IRS’s New Cryptocurrency Rules Create ‘Messy’ Problems for Industry

October 9, 2019, 7:19 PM UTC

For the first time since 2014, the Internal Revenue Service on Wednesday offered formal guidance on cryptocurrencies like Bitcoin—and not everyone is happy. While the new information clears up some long standing accounting questions, it also could expose anyone who owns cryptocurrency to unpleasant tax predicaments.

The guidance came in the form of a lengthy ‘Frequently Asked Questions’ documents that provided new details about how the agency’s 2014 position—which declared Bitcoin and other digital assets to be property—should apply in practice.

According to Katya Fisher, a cryptocurrency attorney at Greenspoon Marder in New York, the long-awaited IRS document clarifies that digital currency is taxed under the same rules as any other property.

“Anyone who understands the tax code shouldn’t find anything in here shocking or new. If you understand capital gains and how property is taxed, this is just a plain English iteration of those concepts,” says Fisher.

Nonetheless, cryptocurrency advocates warned that portions of the IRS guidance may result in unfair or unexpected consequences.

In a blog post, the Washington DC-based Coin Center declared the IRS document raised “messy” new questions, especially around the issue of so-called “airdrops” and “hard forks”—terms that describe a situation where new types of cryptocurrency are delivered to a user.

According to the IRS, the occurrence of an airdrop or hard fork triggers a tax obligation when someone has “dominion or control” over the new currency. But, as some noted on Twitter, some individuals may have never wanted or asked to receive the cryptocurrency in the first place—but they’ll be obligated to pay taxes on them, all the same.

This could be the case for millions of customers of popular crypto exchanges like Coinbase, which earlier this year distributed an obscure spin-off currency called Bitcoin SV to every customer who owned Bitcoin—triggering a tax obligation under the new IRS guidelines.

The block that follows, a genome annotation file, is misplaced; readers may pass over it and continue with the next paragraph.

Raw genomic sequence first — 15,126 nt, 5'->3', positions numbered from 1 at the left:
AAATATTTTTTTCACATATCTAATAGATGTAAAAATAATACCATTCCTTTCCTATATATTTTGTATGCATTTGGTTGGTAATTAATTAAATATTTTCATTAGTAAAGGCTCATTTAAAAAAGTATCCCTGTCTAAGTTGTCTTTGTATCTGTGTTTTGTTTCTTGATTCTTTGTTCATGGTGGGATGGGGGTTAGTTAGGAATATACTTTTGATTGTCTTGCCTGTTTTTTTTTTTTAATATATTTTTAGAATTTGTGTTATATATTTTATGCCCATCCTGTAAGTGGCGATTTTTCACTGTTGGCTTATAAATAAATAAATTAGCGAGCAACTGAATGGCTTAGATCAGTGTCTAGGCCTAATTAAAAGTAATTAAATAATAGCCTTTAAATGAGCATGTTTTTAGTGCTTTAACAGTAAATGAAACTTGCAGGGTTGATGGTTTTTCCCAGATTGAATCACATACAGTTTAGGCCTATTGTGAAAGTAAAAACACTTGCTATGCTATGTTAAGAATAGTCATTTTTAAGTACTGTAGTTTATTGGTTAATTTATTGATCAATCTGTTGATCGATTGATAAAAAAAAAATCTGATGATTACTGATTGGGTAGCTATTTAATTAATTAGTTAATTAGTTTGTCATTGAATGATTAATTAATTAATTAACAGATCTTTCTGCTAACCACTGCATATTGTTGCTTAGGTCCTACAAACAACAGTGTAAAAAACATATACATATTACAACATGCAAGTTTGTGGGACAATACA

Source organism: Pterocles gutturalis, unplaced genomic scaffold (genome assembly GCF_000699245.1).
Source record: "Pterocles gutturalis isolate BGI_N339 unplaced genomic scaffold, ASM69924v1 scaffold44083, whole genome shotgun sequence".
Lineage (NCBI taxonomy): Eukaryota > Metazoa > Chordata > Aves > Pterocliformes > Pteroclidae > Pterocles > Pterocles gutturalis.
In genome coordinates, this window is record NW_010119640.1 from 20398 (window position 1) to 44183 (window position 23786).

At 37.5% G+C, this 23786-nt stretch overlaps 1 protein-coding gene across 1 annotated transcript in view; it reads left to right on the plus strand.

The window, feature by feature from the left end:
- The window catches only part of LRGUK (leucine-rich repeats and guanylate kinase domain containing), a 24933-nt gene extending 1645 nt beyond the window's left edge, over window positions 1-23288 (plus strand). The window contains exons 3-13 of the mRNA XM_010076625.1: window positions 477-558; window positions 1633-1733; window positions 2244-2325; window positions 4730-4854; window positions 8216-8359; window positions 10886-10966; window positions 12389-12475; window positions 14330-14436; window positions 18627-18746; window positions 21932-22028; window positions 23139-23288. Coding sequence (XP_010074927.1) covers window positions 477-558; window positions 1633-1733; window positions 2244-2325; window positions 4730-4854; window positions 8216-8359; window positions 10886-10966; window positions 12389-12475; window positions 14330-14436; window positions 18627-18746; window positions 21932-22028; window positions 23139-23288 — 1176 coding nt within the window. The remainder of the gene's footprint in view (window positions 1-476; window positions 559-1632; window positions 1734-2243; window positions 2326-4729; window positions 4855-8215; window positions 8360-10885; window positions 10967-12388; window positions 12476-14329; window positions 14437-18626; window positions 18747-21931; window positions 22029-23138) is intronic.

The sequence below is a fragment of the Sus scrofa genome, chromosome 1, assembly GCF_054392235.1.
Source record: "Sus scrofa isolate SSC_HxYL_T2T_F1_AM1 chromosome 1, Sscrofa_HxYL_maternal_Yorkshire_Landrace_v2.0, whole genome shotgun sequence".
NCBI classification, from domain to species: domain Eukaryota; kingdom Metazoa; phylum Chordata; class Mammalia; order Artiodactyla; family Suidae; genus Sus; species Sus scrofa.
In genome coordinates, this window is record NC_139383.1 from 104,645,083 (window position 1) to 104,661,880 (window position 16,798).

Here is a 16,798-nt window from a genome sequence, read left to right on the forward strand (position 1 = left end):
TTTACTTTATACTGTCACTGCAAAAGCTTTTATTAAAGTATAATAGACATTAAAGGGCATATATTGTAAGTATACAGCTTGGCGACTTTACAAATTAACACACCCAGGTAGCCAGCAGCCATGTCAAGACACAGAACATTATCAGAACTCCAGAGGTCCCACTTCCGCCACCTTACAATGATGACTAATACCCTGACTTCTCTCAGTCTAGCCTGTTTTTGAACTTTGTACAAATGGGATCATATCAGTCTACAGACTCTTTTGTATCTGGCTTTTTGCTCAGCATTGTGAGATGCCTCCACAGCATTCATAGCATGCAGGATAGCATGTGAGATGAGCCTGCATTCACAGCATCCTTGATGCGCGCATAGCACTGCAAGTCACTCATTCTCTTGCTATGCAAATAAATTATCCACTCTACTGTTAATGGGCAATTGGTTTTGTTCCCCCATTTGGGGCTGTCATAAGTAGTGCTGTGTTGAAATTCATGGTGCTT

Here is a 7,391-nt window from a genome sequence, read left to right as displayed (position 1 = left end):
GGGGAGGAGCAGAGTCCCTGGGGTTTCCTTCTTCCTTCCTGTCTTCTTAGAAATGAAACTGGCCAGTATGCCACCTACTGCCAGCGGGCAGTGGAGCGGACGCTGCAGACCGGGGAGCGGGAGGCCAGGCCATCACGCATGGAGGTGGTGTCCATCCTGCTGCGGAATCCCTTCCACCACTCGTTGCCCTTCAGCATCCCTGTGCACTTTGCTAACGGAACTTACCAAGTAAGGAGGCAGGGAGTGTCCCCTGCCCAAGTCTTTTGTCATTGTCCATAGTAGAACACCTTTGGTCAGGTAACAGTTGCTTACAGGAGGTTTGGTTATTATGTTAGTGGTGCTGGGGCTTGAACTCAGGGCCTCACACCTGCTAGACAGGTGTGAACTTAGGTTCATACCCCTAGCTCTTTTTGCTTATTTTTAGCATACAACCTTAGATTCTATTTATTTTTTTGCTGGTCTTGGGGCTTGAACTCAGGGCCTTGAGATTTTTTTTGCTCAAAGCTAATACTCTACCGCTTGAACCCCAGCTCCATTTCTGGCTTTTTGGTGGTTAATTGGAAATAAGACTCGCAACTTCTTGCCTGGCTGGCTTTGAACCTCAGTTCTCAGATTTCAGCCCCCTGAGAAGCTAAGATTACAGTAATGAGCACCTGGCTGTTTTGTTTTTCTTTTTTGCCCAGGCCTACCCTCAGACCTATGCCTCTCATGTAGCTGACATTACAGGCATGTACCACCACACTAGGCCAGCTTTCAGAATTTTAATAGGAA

Coin Center declared this to be a “bad” situation, though not everyone agrees. According to attorney Preston Byrne, “stealth tax” liabilities won’t arise, because people can always reject unwanted property.

Coinbase did not immediately reply to a request for comment.

The new IRS guidance also failed to address whether small cryptocurrency transactions are covered by “de minimis” exemptions. The crypto industry has long asked for such exemptions to spare those who engage in petty transactions, like purchasing a cup of coffee with Bitcoin, from the tax man.

According to Fisher, the IRS doesn’t make de minimis exemptions for other types of property so, absent instructions from Congress, it shouldn’t be expected to do so for crypto. Nonetheless, she says law-abiding tax payers shouldn’t fret over unreported $5 transactions.

More broadly, Fisher says cryptocurrency is clearly on the radar of the IRS and will remain so in the future.

“IRS has been paying careful attention to digital assets because it’s revenue for the U.S. government and because the IRS is concerned about the erosion of the tax base—even if cryptocurrency is a small part of the economy,” she says.

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Digital assets will ‘trickle, trickle, trickle—then flood,’ State Street exec says

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